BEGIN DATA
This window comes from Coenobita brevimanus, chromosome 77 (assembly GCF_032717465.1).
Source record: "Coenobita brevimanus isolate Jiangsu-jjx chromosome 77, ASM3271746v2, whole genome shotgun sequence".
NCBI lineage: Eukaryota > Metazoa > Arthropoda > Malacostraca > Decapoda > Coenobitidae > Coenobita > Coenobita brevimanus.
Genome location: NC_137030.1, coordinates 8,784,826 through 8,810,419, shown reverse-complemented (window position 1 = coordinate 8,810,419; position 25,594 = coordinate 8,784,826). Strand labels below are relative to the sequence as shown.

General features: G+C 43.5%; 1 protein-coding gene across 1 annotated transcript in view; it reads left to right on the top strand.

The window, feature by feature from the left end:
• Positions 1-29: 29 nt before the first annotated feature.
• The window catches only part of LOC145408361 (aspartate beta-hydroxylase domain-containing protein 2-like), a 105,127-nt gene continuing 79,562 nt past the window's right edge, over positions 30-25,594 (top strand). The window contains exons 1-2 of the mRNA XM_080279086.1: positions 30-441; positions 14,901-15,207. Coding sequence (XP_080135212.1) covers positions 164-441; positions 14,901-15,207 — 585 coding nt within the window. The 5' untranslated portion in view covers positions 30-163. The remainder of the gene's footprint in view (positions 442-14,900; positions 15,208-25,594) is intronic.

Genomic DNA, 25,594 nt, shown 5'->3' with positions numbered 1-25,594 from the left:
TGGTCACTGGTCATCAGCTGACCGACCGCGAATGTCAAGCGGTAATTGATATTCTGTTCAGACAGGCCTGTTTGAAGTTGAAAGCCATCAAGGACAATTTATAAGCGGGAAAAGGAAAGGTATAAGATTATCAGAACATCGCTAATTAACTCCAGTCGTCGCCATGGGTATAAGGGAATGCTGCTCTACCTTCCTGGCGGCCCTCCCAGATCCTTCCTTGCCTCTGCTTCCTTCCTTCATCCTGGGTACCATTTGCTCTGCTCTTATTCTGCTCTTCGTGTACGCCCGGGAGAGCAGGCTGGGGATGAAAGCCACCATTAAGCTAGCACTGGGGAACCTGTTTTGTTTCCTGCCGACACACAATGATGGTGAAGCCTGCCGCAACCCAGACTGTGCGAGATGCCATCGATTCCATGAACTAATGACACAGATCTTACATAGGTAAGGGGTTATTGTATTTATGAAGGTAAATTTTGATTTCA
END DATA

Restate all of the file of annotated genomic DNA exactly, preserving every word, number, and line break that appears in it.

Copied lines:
This window comes from Coenobita brevimanus, chromosome 77 (assembly GCF_032717465.1).
Source record: "Coenobita brevimanus isolate Jiangsu-jjx chromosome 77, ASM3271746v2, whole genome shotgun sequence".
NCBI lineage: Eukaryota > Metazoa > Arthropoda > Malacostraca > Decapoda > Coenobitidae > Coenobita > Coenobita brevimanus.
Genome location: NC_137030.1, coordinates 8,784,826 through 8,810,419, shown reverse-complemented (window position 1 = coordinate 8,810,419; position 25,594 = coordinate 8,784,826). Strand labels below are relative to the sequence as shown.

General features: G+C 43.5%; 1 protein-coding gene across 1 annotated transcript in view; it reads left to right on the top strand.

The window, feature by feature from the left end:
• Positions 1-29: 29 nt before the first annotated feature.
• The window catches only part of LOC145408361 (aspartate beta-hydroxylase domain-containing protein 2-like), a 105,127-nt gene continuing 79,562 nt past the window's right edge, over positions 30-25,594 (top strand). The window contains exons 1-2 of the mRNA XM_080279086.1: positions 30-441; positions 14,901-15,207. Coding sequence (XP_080135212.1) covers positions 164-441; positions 14,901-15,207 — 585 coding nt within the window. The 5' untranslated portion in view covers positions 30-163. The remainder of the gene's footprint in view (positions 442-14,900; positions 15,208-25,594) is intronic.

Genomic DNA, 25,594 nt, shown 5'->3' with positions numbered 1-25,594 from the left:
TGGTCACTGGTCATCAGCTGACCGACCGCGAATGTCAAGCGGTAATTGATATTCTGTTCAGACAGGCCTGTTTGAAGTTGAAAGCCATCAAGGACAATTTATAAGCGGGAAAAGGAAAGGTATAAGATTATCAGAACATCGCTAATTAACTCCAGTCGTCGCCATGGGTATAAGGGAATGCTGCTCTACCTTCCTGGCGGCCCTCCCAGATCCTTCCTTGCCTCTGCTTCCTTCCTTCATCCTGGGTACCATTTGCTCTGCTCTTATTCTGCTCTTCGTGTACGCCCGGGAGAGCAGGCTGGGGATGAAAGCCACCATTAAGCTAGCACTGGGGAACCTGTTTTGTTTCCTGCCGACACACAATGATGGTGAAGCCTGCCGCAACCCAGACTGTGCGAGATGCCATCGATTCCATGAACTAATGACACAGATCTTACATAGGTAAGGGGTTATTGTATTTATGAAGGTAAATTTTGATTTCA